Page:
(From the San Anselmo Historical Society Newsletter, Spring 2007)
The San Francisco earthquake and fire in 1906 brought an influx of residents to San Anselmo who built permanent homes, planted trees along the hot dusty streets and began to think of incorporation. From a mere 161 individuals in 1900, the population of San Anselmo grew to 985 by January 1907.
The issues surrounding the incorporation of the town were threefold: the threat of annexation by San Rafael, taxes, and the control of alcohol sales. The Greater San Rafael Committee had proposed that the people of San Anselmo and Ross be incorporated with San Rafael in order to reduce the cost of government.
Many residents were fearful that annexation by San Rafael would mean the spread of saloons into their community. San Anselmo had always been “dry,” and the Marin
County Board of Supervisors repeatedly denied saloon licenses in town. It is no surprise that the Presbyterian Orphanage and the San Francisco Theological Seminary protested against the granting of liquor licenses. However, if you knew where to go and what to say, you could get an alcoholic drink at one of the few “blind pigs” in town.
Spirited arguments were presented by both sides in the incorporation debate. Those against argued that the tax rate would increase to support the new town government, saloons would be granted licenses and poolrooms would be allowed. Proponents argued that ordinances would be put in place to prohibit saloons and poolrooms, and that good roads and street lighting would be provided.
Fifty-six residents of the area petitioned the Board of Supervisors for permission to hold an election on the issue of incorporation. A map of the proposed town boundaries was presented. In March, the Board of Supervisors, after a lively discussion and appeals from property owners about the boundaries, fixed the town boundaries and set the election date.
The election was held on Saturday, March 30, 1907. The single polling place was McLaren’s Livery Stable at the corner of Ross and San Anselmo Avenues.
The vote was very close – 83 for and 79 against. Absent among the voters were all the women of the community, since women were not allowed to vote in California until the election of 1912.
Frederick J. Crisp, W. Ernest Jones, Douglas Lindsey, William J. Raubinger and James I. Taylor were elected to the first Board of Trustees, as the Town Council was called in those days. They met on April 11th and set about establishing town ordinances. Within two months, ordinances were established to set fines for depositing garbage on the streets, to ban the sale of liquor and to set fines for picking up stray horses, cows, pigs, goats and sheep. Such was the nature of the early business of town government.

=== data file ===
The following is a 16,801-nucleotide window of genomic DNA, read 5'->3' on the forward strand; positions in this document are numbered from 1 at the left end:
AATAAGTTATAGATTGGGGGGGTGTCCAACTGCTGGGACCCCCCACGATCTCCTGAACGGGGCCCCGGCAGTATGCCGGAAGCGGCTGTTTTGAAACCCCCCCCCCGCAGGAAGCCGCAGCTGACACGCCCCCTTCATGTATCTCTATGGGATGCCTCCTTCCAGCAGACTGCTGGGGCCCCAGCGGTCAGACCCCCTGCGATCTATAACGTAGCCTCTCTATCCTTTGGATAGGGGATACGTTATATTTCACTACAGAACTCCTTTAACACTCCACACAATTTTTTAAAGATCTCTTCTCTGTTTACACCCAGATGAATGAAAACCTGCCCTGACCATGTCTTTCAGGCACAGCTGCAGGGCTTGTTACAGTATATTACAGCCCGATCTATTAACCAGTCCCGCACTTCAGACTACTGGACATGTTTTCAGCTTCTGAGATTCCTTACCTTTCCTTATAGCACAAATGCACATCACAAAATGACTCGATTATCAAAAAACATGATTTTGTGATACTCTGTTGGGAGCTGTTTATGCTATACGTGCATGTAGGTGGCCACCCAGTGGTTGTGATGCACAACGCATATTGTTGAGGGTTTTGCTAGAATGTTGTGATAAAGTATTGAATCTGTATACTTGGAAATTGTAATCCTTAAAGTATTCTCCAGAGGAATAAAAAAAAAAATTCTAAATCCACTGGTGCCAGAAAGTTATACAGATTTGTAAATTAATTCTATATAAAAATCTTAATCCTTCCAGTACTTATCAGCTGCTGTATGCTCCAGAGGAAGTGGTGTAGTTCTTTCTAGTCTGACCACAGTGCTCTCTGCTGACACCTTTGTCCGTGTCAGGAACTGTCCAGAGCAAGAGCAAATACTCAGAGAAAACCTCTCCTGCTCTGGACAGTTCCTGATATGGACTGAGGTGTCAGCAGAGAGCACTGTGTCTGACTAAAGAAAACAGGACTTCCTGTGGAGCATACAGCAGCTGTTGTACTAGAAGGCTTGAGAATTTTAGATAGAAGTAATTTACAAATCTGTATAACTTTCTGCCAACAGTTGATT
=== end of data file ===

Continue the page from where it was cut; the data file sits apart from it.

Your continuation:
First Town Council Members
Frederick J. Crisp was 25 years old, unmarried, and living with his mother on Ross Avenue at the time of the election. He was born in Australia and had been in San Anselmo since 1892. In 1906, Fred passed his law examinations and was admitted to the practice of law. He served on the Board of Trustees until 1910, then again from 1912 to 1916.
Ernest Jones was 32 years old when elected to the Board of Trustees. He and his wife had a summer home in San Anselmo and moved permanently to the Barber Tract after the 1906 earthquake. He was born in Contra Costa County to Welsh immigrant parents. Jones owned a drayage company in San Francisco. He was elected chairman (mayor) of the board at its first meeting. He served as trustee and chairman until 1912.
Douglas Lindsey, age 34, was born and raised on a farm in Illinois. He was a building engineer. After serving 8 months on the board, he resigned when he accepted a new engineering position and moved with his family to San Francisco. William J. Raubinger was 36 years old when he was elected as a trustee. He was born in San Francisco to German immigrant parents. He served 1½ years as a trustee. He was the proprietor of a drayage company in San Francisco. Raubinger lived at 46 San Rafael Avenue.
James I. Taylor, son of Samuel P. Taylor and Sarah Irving, was 51 years old when he was elected as a town trustee. Like his father, he was a paper merchant. Jim Taylor was elected to the State Assembly in 1893 representing Marin County in the 30th Legislative Session. He and his family lived at 206 Saunders. He served one year as a trustee.